Skip to content
warning
Self-chat is working slowly at the moment due server capacity issues. Our service provider is working towards solving the problem. We regret the inconvenience caused. In urgent matters, contact your service unit by phone.

Over a million Finns live alone, and one in every ten Finns never moves in with their partner or gets married. One of the reasons why being single and living alone has become more common is the abandoning of traditional relationship norms. This makes it easier to choose your way of life, as some people don’t even want a relationship. Being free and being able to decide things by yourself are seen as benefits of living alone.

However, not all of those living alone are happy with their situation but long for a partner to share their daily life with, or at least for a safe relationship that would fill their emotional and physical needs. Finding a partner (or partners in the case of polyamorous and open relationships) and building a relationship and committing to it involve challenges. The partners in a relationship need to be ready to face these challenges to preserve their independence but at the same time to become close enough to accept the other person in their life.

Falling in love

Falling in love and admitting it to yourself and your partner usually involves joy, happiness and optimism about the future but also risks and fear of losing the other person. Do I really want to commit right now and to this relationship? What if I choose the wrong person? What if my partner feels I’m the wrong person and leaves me? How do I know I won’t find someone who’s even better? How many relationships should I have before committing to someone? If I don’t commit now, will I remain alone for the rest of my life? A lot of questions to which you can find an answer only by listening to your mind and to your emotions and thoughts about the other person and by trusting them. If your emotions are positive and there are no feelings of insecurity or fear in the relationship, why not try to commit rather than give up beforehand? If you hold the other person on a “trial period” and keep checking to see if they are good enough or if you date several people, it can make it difficult to start a good relationship and you may end up being alone involuntarily.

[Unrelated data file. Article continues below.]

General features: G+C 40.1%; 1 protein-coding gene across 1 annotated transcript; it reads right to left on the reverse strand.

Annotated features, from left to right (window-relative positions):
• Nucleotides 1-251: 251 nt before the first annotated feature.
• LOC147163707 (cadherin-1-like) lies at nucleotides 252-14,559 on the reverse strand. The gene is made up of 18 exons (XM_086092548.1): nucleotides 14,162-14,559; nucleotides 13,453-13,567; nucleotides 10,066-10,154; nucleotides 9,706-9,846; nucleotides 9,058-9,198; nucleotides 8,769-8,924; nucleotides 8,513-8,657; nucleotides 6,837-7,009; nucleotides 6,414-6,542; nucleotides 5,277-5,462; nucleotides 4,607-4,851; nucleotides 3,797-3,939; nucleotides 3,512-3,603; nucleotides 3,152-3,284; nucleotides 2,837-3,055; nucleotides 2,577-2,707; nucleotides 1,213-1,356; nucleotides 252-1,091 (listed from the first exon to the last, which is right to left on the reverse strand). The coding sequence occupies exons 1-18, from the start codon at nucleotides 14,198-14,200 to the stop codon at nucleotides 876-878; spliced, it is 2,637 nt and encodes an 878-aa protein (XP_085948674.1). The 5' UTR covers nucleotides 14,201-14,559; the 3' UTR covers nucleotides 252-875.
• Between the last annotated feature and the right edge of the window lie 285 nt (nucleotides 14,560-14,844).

Committing to someone

Committing to your partner both at the beginning of the relationship and during it requires finding a balance between the need for intimacy and the need for your own space and independence. Both of you need to find time for what you consider important and to do things your own way so that you can express and fulfil your basic needs and influence decisions that concern you both.

Building intimacy and sexuality takes time in a relationship, and it doesn’t really begin until the most intense phase of falling in love – with its “hormone storms” – has somewhat subsided. In terms of sexuality too, it is important to preserve your independence but at the same time to treat your partner openly and approvingly at a mental and physical level. Both of you should be able to receive and give without feelings of submission.

Building relationships and committing to them is quite similar between straight couples and gay/lesbian couples – and so are the associated difficulties. As regards other sexual and gender minorities, research and other literature is limited. However, based on practical experience gained through consultations, differences only tend to concern external factors, such as bigger challenges in finding a partner.

What makes a good relationship?

What are happy couples like? They show their affection through words, gestures and/or acts. They also express their negative emotions more openly and try to consciously maintain and strengthen their interaction even about difficult issues. They tell each other about small happy moments in daily life but also about their hopes, needs, joys and annoyances (also when it comes to sex). They remain loyal to each other, and other people know they’ll stick together even during difficult times. They spend enough time together but also let each other be alone or together with friends. They’re there for each other when help and support are needed most: even if words are sometimes hard to find, being close and having a shoulder to cry on helps. Happy couples apologize when they need to and are able to forgive – without being too submissive. They also share the daily responsibilities of housework and other routine tasks. They accept that their partner is different and independent, and they’re flexible or try to change their behaviour when it clearly puts too much strain on the relationship. You cannot have a perfect relationship but you need to be present in the relationship. Even if there are occasional disappointments, you should never be afraid in your relationship. Happy couples treat each other in a way that leaves a warm feeling for a long time.

Information sources: FINSEX 2015